No RSVP Required


Tammuz 19, 5768
July 22, 2008

As we enter the three weeks, it just gets hotter and hotter. I’ve been tagging along in the heat with friends on vacation Israel as they are committed to learning while they are here. We’ve heard from a half a dozen teachers, all interesting and articulate, some pushing us through text and some dangling esoteric ideas above our heads, and some spoon feeding us practical information that we can use every day. On Monday in Rehavia, we were privileged to learn Shoftim with Aviva Feiner and Mrs. Shira Smiles, a surprise speaker on parsha hashavua. Two days later we went to Neve in Har Nof to hear their all-star lineup including Rabbi Brown and Rebbetzin Heller.

We learned Parsha, Navi, Chumash and Jewish thought. Every amazing teacher taught different topics. Yet in every class, each teacher worked in the same idea. What a privilege and a responsibility to be living in Eretz Yisrael at this time in history. We are witnessing pivotal changes, as many believe the end of one era and the beginning of a new one is happening right now on the world stage. All eyes are on Israel and the Jews.

This is a theme we live with every day, more and more, as we watch banks fail, natural disasters multiply, and anti-semitism rise.

Knowing this, we still have to go on with the business of every day life. And take in a simcha every now and again.

David and I have been privileged to witness several pivotal changes in the past few weeks. Weddings. Weddings are pivotal on a personal level; each new home created begins a new era in the history of these families. We have so much hope as our eyes turn to the bride and groom.

The first thing I noticed about a wedding invitation in Jerusalem is that it doesn’t have an RSVP card. Sometimes there’s an email address for reply, but that is rare. Often before we open the envelope there’s something unusual. No postage stamp. Hand delivered invitations are preferred whenever feasible. A simple map might be printed on the back of the envelope; invitations are often supplied by the catering hall. If we do show up at the wedding, we can stay for as long as we want and wear whatever we want.

There is an air of simple elegance whether the setting is a rustic kibbutz in the hills around Jerusalem or by the lighted swimming pool of a five star hotel. The ruchnius is palpable. We have danced in the heimeshe heart of Ezras Torah; gathered next to the kever of Dovid HaMelech on Har Tzion, shivered in December on the balcony of Aish HaTorah and stood in a strong breeze on the Hass Promenade overlooking the Old City walls, where Avraham Avinu is said to have stood with his son, Yitzchak before the akieda.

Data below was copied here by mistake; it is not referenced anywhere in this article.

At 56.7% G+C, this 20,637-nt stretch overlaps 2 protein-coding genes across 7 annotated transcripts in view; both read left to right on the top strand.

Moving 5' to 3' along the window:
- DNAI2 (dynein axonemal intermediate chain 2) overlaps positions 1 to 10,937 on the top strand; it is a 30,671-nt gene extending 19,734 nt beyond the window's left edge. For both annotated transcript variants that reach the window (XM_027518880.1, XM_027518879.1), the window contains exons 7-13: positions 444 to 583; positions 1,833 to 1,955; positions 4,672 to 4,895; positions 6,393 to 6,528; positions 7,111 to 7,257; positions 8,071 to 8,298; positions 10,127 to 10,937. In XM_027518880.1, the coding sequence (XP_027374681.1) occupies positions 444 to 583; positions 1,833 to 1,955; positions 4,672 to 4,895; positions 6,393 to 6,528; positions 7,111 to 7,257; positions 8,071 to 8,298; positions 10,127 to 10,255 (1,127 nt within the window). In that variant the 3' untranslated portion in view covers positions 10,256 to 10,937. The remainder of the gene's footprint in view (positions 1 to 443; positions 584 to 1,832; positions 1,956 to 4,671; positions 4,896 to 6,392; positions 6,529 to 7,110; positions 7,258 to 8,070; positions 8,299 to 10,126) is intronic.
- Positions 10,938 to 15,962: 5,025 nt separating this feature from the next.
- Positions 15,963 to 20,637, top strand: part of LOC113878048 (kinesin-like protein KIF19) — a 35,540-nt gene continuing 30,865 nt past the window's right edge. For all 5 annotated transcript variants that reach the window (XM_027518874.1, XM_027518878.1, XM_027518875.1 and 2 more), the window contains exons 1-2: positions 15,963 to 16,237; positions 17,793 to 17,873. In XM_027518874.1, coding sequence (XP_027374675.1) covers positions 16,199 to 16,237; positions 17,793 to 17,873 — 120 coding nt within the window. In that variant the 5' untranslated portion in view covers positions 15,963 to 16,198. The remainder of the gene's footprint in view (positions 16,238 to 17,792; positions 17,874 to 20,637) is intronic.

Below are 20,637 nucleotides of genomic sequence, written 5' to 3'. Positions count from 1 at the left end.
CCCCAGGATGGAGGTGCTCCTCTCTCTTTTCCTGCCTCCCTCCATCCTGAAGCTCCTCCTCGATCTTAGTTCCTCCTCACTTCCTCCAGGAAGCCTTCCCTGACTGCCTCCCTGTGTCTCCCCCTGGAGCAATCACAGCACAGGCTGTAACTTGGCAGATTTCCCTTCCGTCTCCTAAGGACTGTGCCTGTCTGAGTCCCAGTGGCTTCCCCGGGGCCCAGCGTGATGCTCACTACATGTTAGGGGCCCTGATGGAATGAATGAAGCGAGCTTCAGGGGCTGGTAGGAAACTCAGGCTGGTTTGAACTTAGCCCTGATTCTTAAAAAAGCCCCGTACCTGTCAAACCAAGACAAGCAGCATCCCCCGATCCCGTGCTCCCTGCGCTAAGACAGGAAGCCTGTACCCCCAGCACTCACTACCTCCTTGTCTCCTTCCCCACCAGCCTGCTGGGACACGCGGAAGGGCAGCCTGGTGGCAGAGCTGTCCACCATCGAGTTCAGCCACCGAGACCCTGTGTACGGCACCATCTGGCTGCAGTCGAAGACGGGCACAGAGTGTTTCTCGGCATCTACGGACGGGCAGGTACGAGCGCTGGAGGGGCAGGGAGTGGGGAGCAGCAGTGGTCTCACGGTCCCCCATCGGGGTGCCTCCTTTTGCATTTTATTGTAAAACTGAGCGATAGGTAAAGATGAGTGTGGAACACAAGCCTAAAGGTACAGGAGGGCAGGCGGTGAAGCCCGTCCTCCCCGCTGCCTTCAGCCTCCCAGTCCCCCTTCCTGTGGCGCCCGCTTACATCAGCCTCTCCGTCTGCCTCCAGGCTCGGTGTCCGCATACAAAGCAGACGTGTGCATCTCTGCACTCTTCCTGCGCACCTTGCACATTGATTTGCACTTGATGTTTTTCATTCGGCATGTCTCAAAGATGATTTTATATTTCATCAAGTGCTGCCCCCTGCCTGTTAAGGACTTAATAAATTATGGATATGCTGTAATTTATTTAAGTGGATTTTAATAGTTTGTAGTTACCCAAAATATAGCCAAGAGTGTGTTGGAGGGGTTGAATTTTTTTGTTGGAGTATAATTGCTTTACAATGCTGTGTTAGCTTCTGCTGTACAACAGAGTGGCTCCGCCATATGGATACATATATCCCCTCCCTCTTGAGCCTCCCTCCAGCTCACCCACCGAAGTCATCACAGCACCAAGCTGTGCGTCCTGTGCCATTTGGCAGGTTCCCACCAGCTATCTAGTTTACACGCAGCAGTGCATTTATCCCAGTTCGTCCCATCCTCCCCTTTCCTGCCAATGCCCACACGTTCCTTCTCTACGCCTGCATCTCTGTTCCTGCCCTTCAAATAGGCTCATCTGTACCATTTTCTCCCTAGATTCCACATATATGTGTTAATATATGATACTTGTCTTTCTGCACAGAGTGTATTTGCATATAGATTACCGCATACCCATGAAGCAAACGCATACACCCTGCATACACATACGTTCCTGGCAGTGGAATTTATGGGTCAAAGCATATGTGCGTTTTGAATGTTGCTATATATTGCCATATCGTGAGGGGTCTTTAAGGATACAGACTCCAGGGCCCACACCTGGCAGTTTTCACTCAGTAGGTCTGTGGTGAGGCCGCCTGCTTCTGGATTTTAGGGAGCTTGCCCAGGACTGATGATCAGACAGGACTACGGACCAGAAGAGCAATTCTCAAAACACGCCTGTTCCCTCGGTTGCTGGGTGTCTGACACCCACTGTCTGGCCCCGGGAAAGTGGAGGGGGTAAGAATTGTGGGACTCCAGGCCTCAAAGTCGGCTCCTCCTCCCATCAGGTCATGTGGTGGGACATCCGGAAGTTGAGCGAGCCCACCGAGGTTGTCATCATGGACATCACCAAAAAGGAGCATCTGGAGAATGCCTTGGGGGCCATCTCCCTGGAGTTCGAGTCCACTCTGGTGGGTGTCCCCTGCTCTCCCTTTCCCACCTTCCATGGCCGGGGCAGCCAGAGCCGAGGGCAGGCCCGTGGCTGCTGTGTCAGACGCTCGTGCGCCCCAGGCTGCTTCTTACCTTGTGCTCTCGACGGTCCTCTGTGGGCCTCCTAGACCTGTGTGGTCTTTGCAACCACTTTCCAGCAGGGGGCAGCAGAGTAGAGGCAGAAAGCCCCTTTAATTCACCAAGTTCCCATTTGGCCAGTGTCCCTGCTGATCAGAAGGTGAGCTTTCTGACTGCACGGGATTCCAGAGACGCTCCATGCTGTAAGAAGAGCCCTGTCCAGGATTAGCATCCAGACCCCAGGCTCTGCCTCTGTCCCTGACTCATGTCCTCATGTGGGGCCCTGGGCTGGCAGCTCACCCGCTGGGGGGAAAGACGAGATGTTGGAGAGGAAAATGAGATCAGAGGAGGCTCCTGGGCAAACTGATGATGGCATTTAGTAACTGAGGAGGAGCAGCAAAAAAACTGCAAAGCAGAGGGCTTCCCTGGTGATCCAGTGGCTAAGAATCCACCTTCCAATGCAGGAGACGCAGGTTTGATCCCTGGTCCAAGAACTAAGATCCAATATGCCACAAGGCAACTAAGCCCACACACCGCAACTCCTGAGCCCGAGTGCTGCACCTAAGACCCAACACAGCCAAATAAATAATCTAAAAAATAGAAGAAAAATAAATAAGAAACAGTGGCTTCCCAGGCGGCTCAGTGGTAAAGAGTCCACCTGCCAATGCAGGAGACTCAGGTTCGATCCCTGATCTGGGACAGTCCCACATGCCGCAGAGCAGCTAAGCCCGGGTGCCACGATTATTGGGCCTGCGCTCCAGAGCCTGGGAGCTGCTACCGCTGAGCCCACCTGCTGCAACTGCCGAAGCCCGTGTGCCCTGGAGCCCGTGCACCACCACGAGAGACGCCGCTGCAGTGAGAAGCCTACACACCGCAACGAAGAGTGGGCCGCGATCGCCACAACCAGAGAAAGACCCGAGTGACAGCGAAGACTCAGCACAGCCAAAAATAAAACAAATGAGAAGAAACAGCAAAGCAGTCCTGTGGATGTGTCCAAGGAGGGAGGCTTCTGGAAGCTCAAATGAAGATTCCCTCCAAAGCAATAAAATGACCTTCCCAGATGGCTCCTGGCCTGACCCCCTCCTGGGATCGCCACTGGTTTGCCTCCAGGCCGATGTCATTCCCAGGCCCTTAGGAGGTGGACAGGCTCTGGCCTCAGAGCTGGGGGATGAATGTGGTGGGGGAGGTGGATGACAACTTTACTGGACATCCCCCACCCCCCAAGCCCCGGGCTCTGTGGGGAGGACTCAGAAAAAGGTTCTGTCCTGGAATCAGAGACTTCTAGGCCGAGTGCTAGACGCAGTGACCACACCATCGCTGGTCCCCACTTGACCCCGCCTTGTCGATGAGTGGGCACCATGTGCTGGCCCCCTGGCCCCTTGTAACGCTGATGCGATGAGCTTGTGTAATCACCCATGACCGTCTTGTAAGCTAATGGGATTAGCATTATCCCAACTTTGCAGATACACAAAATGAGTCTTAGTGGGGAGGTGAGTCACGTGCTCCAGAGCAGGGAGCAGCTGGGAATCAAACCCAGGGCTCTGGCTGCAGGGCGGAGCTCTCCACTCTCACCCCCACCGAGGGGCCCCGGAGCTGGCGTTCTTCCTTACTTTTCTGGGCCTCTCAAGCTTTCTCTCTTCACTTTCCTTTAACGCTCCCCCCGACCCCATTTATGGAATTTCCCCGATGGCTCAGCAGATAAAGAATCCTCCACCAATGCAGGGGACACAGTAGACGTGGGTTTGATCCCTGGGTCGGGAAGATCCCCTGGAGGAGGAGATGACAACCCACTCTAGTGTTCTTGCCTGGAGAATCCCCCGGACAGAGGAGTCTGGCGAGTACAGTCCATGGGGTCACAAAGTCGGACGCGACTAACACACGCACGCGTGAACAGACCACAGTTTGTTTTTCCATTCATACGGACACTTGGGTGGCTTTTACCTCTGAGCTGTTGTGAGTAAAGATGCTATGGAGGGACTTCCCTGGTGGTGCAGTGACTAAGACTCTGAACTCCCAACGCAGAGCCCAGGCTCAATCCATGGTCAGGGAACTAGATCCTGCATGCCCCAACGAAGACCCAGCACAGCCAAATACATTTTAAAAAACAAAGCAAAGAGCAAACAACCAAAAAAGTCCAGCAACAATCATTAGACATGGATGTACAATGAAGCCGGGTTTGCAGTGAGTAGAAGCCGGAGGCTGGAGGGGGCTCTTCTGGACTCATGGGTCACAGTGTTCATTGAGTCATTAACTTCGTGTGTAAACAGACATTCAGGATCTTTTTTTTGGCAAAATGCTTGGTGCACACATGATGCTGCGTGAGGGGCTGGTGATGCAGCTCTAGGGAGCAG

Summer weddings begin in the evening when the air is cool. Guests show up wearing anything from clean blue jeans to shimmering ball gowns, but most of us wear a simple Shabbos suit. Those in the know arrive just in time for the chuppa, which is usually well past the time printed on the invitation.….tell me, how do they know?

What I really like is the seamless way the wedding party moves from bedeken to ceremony. When the groom arrives to place the veil over his always beautiful bride’s shining face, the voices that accompany him from the swell of his family and friends are sweet, refined and calming. After the bride receives the blessings from her father and soon to be father in law, the chosson is escorted away by his parents and the entourage of men. Then, the parents of the bride take their daughter in their arms and regally exit to the chuppa, attended by the women.

By the time we arrive, she has just begun her seven circles. There are only a few chairs near the front. Since the chosson and kallah are king and queen, it is only natural that we stand during the chuppa, for when one is in the presence of royalty, one stands.

In an awesomely short amount of time, we have witnessed the establishment of another new bayis ne’eman b’Yisrael. We dance our hearts out. I have never seen such joy as the dancing at a wedding in Yerushalyim. In that hour of dancing passion bordering on mania, you’d think Moshiach had already come.

Weddings bring all sorts of people together. Being so new, we don’t know so many guests, but we’re often pleasantly surprised to see someone from another part of our lives who also know the host families. I danced with a woman from my ulpan at one wedding, shared a table with a woman from a class I took years ago at another, and our regular Friday tzedeka collector and David sat together at a simcha in Har Nof.

Every wedding is a miracle happening before our eyes-especially when we know the couple and all that transpired to bring them to this day. If we allow ourselves to see the unfolding of G-d’s plan in this union, our natural response is to sing and dance with all our heart. “Od yishama b’arei Yehudah u’vechutzos Yerushalayim... kol sasson vekol simcha, kol chosson vekol kallah…”

The thing is, every one of us has a hand delivered invitation to the ultimate unfolding of G-d’s plan in history. No RSVP required, just show up-you’ll know when the time is right. You won’t need a map, you’ll know where you are going. Wear your best blue jeans or sequined skirt. Our Father will bless us and the nations will escort us to our rightful place. You’ll see all your old friends and family. And boy, will we ever dance!

All eyes will be on the Jews and Israel , the Bride and Groom.

Come home soon.

Love Renee & David


Mrs. S. said...

Beautiful post!

SuperRaizy said...

What a lovely description.

Ignacio said...